Walter Bell, the founder of W. Bell & Co., one of the area's longtime retail chains before it went out of business in 1991, died yesterday after being pulled from the burning remains of his Potomac home.
The 84-year-old businessman ran a 20-store catalogue-showroom specializing in jewelry and household items that thrived for decades until an onslaught of price-cutting competitors forced its closure.
Montgomery County firefighters were summoned to Bell's home at 1 a.m. yesterday by a security firm that reported a fire alarm sounding inside the house.
Fire officials said they arrived at 9012 Belmart Rd. about six minutes after the call for help was received and found heavy fire and smoke pouring from the two-story rambler. The fire caused about $1 million in damage to the home, which officials said was all but destroyed.
After contacting the fire department, ADT Security agents placed a call to the burning home and spoke with Walter Bell, who they told fire officials seemed disoriented and confused. ADT agents then placed a third call to one of Bell's relatives who rushed to the scene and alerted firefighters that Bell was probably still inside the burning structure.
Firefighters called for reinforcements--as many as 75 firefighters and paramedics were on the scene when the fire was put out an hour later--and found Bell lying in a smoke-filled first-floor bathroom, in cardiac arrest. Efforts to revive him were unsuccessful, and Bell was pronounced dead shortly after arriving at Suburban Hospital in Bethesda.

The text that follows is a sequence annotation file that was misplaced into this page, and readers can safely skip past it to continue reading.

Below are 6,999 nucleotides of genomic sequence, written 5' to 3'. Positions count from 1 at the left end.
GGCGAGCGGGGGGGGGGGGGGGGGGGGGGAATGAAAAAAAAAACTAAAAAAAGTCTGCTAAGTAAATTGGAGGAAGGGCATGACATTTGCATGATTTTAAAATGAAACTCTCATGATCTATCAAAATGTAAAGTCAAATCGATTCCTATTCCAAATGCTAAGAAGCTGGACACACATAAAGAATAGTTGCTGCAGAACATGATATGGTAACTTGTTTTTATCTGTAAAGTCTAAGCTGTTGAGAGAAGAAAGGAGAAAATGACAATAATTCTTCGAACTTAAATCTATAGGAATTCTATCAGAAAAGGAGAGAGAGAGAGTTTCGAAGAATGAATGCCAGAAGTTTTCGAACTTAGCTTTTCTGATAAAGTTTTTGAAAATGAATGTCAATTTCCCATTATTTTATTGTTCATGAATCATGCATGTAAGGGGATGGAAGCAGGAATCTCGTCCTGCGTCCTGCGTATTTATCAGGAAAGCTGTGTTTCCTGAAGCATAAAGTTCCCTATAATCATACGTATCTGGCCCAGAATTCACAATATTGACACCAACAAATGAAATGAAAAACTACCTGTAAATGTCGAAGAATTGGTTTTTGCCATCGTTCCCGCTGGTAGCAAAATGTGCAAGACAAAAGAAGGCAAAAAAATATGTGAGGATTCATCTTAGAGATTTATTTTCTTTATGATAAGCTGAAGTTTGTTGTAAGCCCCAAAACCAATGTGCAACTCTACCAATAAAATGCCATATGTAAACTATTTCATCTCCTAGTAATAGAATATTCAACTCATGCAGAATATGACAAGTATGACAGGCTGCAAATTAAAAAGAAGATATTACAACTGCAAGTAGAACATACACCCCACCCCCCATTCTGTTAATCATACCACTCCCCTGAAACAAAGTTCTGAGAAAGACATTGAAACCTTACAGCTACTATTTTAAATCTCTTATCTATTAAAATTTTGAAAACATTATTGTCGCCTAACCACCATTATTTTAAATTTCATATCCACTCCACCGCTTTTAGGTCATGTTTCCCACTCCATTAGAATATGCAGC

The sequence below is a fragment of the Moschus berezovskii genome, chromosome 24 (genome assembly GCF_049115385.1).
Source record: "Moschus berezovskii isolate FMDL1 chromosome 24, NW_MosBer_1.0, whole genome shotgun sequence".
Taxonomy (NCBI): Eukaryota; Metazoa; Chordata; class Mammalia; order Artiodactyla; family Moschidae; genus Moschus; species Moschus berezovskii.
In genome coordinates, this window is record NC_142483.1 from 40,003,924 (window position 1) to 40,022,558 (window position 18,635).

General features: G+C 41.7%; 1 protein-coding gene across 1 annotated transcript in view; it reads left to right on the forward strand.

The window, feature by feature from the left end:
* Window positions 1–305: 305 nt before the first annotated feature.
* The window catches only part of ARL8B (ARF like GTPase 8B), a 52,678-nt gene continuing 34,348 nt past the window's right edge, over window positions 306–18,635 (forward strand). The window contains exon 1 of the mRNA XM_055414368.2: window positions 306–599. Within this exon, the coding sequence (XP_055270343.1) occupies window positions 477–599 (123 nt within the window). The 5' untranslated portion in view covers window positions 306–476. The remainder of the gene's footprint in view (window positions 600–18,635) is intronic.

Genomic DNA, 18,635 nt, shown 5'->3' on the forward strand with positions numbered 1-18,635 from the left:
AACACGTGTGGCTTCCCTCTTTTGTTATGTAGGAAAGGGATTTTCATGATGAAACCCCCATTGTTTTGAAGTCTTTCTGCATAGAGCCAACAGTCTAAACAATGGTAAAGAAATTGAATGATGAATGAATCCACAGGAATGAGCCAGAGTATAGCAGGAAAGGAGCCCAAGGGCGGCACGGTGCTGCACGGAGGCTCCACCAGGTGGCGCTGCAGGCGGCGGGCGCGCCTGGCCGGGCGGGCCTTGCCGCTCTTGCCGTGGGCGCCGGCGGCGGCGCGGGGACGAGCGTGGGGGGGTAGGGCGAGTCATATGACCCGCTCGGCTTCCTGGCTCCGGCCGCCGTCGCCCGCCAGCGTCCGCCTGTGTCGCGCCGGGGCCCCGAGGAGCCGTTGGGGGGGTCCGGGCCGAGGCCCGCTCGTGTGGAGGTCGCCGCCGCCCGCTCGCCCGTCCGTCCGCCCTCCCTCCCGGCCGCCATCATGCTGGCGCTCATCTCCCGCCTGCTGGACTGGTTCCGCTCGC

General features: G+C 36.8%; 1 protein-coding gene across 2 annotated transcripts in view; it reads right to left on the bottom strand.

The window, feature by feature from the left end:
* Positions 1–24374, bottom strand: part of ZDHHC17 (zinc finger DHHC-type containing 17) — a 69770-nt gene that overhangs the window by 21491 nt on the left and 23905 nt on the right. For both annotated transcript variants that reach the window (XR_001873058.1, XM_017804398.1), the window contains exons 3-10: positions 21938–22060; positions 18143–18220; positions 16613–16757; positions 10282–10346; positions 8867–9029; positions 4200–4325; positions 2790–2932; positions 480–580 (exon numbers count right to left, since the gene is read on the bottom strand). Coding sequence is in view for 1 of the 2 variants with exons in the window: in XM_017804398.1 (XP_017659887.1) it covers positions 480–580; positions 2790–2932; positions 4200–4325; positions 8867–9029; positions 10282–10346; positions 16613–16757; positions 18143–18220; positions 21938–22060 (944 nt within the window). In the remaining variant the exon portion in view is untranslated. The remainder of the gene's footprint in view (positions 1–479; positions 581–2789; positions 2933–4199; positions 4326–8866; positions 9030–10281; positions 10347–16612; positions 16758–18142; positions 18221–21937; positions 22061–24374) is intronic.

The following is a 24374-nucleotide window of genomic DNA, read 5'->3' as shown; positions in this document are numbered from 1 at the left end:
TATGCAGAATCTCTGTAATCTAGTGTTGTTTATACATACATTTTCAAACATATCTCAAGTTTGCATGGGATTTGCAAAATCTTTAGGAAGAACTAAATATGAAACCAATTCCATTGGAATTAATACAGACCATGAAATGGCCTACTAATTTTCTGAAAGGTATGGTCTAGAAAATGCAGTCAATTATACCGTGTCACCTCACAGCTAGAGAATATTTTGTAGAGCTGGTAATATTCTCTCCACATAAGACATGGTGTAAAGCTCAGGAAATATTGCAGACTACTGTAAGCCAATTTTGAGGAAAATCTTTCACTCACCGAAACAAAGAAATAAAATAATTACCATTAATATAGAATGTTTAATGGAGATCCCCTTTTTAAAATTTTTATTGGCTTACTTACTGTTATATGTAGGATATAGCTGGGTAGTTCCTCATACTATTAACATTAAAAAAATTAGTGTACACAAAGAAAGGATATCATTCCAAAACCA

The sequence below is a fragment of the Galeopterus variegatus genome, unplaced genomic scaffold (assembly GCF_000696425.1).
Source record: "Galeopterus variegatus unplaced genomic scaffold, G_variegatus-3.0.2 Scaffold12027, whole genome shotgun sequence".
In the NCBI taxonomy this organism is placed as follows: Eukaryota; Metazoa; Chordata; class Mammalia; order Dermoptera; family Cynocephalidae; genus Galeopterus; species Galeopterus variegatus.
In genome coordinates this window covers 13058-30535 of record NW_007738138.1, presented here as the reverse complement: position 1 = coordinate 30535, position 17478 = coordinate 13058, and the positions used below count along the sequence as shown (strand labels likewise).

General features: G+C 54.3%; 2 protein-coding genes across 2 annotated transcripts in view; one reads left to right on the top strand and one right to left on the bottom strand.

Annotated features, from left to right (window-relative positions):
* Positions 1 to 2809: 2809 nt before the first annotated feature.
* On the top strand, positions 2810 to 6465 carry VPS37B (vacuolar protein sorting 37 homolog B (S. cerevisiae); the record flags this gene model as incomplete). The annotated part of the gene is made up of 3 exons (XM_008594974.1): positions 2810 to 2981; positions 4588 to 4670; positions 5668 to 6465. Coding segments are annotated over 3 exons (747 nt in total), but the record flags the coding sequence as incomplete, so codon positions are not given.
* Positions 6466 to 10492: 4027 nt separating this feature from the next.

The cause of Bell's death has yet to be determined, but officials said smoke inhalation was probably a factor. One of the first effects of smoke inhalation, they said, is severe disorientation.
"Someone can be right in front of a door or window and not be able to exit it because of the confusion," said Jim Resnick, a spokesman for Montgomery County Fire and Rescue.
Although investigators are still studying the cause of the fire, officials said it probably started inside an electronics entertainment center in the home's first-floor family room.
Bell lived alone. His wife, Dorothy, co-founder and former vice president of W. Bell & Co., died of cancer in 1997.
The couple were married in 1938. In 1950, they founded the Rockville-based company in a one-room showroom. Over the next 40 years, the company grew to include outlets in Baltimore, Houston, Chicago, Atlanta and Washington.
The stores sold a variety of goods, from jewelry and china to hair curlers and fax machines. But the proliferation of specialty stores and heavy discounting by department stores crippled the chain. After decades in business, W. Bell closed its doors in 1991.
Bell is survived by a son, Frederic Bell; a daughter, Joan Bell; and two grandsons.